Our Dear Creatures
The morning before the first faith, light is moving pharmacologically;
you choose not to consider the furniture;
the earth gives fever to our enclosure/forgets to breathe— uneasily
the chest that expels the sparkless ruin abandons itself to visible:
we’ve found the aftertaste of condemnation pinioned
around the dripping framework of delicate and venial knives;
of our thoughts replaying a Nehru blazer in velvet paisley blue,
fitted— neck loosely collared like guilty fondness in the backyard—
you discover chicken-wire, the first thoughts of incarceration,
footprints of giants permanently cast. We grope for veins of pleasure,
blindly exchanged like last night’s eventual riches,
protected by small nests slithering across botanical sand rifts
hoping to make sex and crazy babies together but it seems we both doubt
the motility of such sounds/waiting to be plucked like strange florets;
our dear creatures retreat/to later skulk back; don’t mention the position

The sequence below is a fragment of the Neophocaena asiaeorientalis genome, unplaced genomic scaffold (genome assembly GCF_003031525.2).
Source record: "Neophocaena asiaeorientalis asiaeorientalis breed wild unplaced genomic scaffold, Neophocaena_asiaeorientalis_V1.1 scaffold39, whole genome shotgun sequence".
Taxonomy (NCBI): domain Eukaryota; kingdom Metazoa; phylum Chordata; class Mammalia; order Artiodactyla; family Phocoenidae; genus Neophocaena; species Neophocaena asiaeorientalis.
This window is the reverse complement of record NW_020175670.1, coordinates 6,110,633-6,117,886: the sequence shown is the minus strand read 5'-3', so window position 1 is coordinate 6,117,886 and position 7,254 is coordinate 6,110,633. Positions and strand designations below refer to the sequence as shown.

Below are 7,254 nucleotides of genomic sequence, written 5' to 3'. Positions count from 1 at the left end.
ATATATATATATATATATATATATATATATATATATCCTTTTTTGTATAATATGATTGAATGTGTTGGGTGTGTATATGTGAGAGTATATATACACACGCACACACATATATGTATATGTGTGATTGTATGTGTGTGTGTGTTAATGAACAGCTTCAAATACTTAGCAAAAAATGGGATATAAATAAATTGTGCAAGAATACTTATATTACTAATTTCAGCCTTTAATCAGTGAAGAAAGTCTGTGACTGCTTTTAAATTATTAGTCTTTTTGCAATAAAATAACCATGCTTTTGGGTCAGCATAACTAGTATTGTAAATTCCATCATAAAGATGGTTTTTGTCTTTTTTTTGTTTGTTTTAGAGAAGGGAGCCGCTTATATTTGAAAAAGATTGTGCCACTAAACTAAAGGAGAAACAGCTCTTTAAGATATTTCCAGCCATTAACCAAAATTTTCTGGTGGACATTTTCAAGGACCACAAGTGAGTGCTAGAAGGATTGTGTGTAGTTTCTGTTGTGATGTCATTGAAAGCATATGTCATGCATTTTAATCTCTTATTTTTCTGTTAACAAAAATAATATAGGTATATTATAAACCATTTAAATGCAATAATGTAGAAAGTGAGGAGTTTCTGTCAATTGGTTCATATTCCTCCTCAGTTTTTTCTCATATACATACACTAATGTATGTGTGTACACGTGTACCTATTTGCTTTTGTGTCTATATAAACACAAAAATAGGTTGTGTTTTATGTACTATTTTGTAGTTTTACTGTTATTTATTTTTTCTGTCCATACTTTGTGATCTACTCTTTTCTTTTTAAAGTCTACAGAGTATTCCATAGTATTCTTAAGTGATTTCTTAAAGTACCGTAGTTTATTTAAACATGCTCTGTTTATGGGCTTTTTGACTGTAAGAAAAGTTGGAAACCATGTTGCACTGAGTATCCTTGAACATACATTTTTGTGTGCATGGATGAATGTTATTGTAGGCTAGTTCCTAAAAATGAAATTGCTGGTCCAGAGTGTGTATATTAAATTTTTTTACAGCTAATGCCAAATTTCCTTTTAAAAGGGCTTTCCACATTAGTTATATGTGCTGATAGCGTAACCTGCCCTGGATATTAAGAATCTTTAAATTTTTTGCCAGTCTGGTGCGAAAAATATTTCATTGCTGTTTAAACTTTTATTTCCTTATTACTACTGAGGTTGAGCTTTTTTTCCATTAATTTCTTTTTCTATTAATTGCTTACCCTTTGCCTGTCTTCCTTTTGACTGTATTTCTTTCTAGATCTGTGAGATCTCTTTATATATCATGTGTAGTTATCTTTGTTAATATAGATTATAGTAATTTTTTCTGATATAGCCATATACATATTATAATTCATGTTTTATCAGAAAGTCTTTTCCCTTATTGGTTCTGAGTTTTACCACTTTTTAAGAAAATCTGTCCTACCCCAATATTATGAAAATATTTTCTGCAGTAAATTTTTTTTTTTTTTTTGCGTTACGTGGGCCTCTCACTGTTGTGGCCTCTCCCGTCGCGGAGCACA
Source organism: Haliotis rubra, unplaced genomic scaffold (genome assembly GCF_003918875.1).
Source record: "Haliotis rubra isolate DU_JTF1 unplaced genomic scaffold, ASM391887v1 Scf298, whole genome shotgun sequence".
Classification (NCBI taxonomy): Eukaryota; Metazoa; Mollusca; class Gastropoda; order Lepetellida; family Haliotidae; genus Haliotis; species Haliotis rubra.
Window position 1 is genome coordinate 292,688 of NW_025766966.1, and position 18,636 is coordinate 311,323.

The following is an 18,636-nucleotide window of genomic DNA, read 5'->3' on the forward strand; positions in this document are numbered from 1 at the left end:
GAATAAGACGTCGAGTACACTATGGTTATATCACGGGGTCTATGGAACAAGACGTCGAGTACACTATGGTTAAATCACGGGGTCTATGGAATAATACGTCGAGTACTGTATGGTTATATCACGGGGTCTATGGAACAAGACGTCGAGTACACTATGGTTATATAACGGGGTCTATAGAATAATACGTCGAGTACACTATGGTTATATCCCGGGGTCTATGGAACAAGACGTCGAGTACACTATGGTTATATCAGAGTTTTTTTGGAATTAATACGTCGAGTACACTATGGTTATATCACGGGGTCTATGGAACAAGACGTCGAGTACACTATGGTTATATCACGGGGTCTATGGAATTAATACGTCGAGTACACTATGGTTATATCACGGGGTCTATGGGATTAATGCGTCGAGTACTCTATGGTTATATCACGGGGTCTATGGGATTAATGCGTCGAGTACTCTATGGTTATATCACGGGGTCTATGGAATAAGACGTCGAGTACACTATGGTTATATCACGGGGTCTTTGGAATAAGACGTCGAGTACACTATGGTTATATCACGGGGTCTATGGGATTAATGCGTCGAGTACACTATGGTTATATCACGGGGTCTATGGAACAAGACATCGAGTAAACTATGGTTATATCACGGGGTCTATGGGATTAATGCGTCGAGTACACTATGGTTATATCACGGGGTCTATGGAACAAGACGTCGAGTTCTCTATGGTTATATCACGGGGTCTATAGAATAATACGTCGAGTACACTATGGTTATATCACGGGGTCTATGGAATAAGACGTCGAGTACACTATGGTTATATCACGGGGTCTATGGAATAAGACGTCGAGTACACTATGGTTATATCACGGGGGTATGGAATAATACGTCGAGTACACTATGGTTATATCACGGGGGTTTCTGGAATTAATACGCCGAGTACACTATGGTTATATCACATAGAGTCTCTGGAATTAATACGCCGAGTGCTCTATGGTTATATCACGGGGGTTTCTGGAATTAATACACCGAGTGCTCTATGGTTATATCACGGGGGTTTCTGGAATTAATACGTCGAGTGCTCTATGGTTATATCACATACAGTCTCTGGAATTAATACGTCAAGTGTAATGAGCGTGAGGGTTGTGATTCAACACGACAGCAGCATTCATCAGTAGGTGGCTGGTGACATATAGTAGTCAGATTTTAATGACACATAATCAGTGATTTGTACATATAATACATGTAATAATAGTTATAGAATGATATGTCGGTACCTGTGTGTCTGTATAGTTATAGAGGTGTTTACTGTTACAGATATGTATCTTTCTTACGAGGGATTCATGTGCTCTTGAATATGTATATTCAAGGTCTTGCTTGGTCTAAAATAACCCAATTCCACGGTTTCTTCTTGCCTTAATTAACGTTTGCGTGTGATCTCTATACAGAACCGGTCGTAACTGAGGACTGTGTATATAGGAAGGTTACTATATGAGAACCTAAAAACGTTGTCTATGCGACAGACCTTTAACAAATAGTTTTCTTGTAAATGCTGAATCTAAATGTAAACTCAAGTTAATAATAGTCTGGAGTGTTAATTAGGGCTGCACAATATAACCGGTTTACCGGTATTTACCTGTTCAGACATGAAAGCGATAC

of earth— foreign lands may sometimes obscure your guerilla vision
removing surest eyes/ I’m a smiling hostage to my own checkered plan,
an event dismissed by the greater requirements of background love;
outside the oppression of lubricant the world runs more loudly,
unwilling to do anything more than arouse without coming any closer:
in a stillness; we struggle to subconsciously/reveal translucent fruit
and optical crown, wearing the ribald face of shredded decency,
the curl and forward bend of your intimate body harshly maintained
by rejecting the wanderings of rogue surface waves running deeply.
Inside you are two loves—
composed of velvet wolves
and predictable visibility
sinking beyond all inclination.
In the bleak museum
hundreds of feet within you
we spend hours leaning
beneath the rockabilly shirts
and mistaken claims
the pictures you refuse to return.
This sounds like a harpsichord—
whatever it is that’s going on between us
silk and gabardine fit perfectly
of our confused history
until a polar swarm
cuts across our branch-swept path.
Love is jealous of every other creature
real or imagined,
that dares to share its name.
About the Poet
Richard King Perkins II is a state-sponsored advocate for residents in long-term care facilities. He lives in Crystal Lake, IL, USA with his wife, Vickie and daughter, Sage. He is a three-time Pushcart, Best of the Net and Best of the Web nominee whose work has appeared in more than a thousand publications.